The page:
I know that this is the experience of many mothers. Mothers of boys AND girls. I'm not trying to "shame" the women who have posted this -- my friends who have are mothers of boys who definitely fall under these listed items. However, I wanted to give a voice to the mothers, like myself, who have a boy who doesn't.
Although my son loves trains and cars, he also loves his Rapunzel doll, his play kitchen, and cuddling with/swaddling his stuffed animals. Although he's an active kid, he can sit down at a dinner, he loves to draw and color at his little table, and loves to sit and do arts and crafts. He is very picky about his clothes -- the colors, if they match, what characters are on them. He definitely plays with his penis, but I've seen plenty of little girls (including myself when I was younger) explore themselves as well. Toddlers are figuring out their bodies! It's awesome!
"Roughhousing is innate." I think this is the hardest one for me because my son is not a rough houser and it's been interesting to watch when other boys walk up to him and push him to signal that they want to play, or older men pretend to scare him and tackle him while trying to relate to him. All this causes is crying and fear. What's really interesting is that I was the opposite as a kid. I would growl and tackle people to show them that I loved them. I had wrestling matches with my little brother. Even now, I love roughhousing. My kid...not so much.
I won't go through all ten things. I just wanted to point out that sometimes it's posts like the one linked above that help perpetuate the essentialism of gender. Just because my kid has a penis, doesn't mean he wants to tackle people or doesn't know how to control his bladder or loves yelling and screaming. Some boys love that -- that's great. Some girls love that -- that's great, too. I wish posts like these would be more along the lines of "10 things I wish I had known about raising my boys." We try so hard to put kids into two distinct categories in regards to their gender, when our children might end up identifying as trans* or neither gender or somewhere in between along the very long spectrum of how people relate to the world and want to express themselves in regards to how they look, how they act, what they enjoy...the list goes on.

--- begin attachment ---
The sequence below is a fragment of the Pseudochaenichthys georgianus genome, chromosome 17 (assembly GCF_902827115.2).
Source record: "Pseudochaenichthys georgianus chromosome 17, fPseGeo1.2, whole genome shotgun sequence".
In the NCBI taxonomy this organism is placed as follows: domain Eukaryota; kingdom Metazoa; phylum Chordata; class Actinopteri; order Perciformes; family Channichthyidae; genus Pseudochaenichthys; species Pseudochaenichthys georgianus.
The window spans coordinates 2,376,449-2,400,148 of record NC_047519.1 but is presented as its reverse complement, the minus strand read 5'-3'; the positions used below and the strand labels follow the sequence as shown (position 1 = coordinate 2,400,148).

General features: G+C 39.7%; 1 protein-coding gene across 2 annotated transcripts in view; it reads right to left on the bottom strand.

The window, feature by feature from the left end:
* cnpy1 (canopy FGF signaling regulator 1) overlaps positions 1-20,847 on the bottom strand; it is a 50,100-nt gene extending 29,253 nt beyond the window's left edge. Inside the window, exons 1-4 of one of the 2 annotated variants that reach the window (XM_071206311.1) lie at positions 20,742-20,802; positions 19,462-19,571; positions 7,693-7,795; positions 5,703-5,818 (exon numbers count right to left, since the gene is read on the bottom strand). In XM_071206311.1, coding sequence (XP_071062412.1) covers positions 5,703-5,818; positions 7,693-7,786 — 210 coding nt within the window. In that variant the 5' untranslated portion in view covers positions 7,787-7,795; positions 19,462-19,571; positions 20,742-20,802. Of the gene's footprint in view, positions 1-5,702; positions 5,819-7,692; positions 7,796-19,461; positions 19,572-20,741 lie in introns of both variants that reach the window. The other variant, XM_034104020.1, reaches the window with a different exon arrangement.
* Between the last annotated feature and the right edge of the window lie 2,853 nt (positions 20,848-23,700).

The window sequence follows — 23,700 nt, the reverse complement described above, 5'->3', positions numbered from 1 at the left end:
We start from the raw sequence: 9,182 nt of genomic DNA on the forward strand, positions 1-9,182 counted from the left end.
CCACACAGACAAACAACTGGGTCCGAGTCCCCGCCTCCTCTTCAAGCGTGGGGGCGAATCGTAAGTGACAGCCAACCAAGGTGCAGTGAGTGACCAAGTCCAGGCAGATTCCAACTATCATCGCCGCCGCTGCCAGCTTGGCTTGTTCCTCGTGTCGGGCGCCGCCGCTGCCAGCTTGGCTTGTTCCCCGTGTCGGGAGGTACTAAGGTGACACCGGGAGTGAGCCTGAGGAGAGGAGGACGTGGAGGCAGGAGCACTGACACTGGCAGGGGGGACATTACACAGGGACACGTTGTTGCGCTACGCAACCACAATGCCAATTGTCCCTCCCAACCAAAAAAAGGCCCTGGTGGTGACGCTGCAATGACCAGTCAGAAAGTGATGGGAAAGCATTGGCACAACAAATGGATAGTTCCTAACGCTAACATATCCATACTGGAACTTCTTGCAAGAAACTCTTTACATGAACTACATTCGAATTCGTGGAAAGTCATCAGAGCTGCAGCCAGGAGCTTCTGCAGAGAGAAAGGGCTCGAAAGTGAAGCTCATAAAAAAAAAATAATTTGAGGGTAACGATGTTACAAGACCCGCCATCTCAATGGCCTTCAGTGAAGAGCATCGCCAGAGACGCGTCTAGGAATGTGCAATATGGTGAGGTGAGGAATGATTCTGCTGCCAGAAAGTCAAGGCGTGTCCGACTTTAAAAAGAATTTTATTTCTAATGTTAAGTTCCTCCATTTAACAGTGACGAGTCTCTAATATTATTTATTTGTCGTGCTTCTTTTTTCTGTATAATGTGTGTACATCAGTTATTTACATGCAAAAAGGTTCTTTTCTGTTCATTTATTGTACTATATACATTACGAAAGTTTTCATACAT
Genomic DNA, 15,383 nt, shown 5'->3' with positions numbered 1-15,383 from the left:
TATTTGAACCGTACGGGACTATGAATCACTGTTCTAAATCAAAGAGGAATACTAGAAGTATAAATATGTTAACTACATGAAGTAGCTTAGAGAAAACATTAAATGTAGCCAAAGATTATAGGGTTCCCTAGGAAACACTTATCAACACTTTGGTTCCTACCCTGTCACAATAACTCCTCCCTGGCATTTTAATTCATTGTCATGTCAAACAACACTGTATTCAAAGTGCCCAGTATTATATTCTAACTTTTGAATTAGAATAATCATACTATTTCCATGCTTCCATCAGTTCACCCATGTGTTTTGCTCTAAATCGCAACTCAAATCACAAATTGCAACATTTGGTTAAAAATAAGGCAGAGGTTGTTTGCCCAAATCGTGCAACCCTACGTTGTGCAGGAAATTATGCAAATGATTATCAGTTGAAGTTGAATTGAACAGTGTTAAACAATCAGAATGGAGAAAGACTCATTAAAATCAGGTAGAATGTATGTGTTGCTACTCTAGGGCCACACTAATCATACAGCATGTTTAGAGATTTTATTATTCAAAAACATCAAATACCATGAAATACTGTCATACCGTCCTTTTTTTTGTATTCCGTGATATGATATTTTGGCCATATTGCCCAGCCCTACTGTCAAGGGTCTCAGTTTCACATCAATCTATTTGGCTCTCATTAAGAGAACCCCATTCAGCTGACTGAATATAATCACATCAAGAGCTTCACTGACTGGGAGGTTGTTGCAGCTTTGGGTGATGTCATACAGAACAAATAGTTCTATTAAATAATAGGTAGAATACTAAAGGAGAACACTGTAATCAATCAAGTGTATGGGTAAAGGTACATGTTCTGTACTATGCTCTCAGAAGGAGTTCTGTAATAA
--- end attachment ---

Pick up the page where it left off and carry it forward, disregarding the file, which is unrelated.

I think, early on, not giving boys boundaries, saying "boys will be boys" when they are mean or hurtful, steering them away from things our mainstream culture says are "feminine," is part of what gives men the sort of entitlement they feel later on in life. It's not teaching them about consent. Soraya Chemaly has a wonderful article about "The Problem with 'Boys Will Be Boys'" if you want to read more about it.
Again, I'm not "slamming" the mothers who relinked this post, or the mom who wrote it. Maybe what she wrote really is your experience. But, I want other moms out there who are thinking, "that's not my boy" to please know there's another mom right here who has a boy she's raising to be who he is...not what society tells him a "boy" should be. I'm hoping this means I'm raising a person who is kinder, empathetic, compassionate, and takes responsibility for how his actions affect other people. We should be teaching all of our children that, regardless of their sex.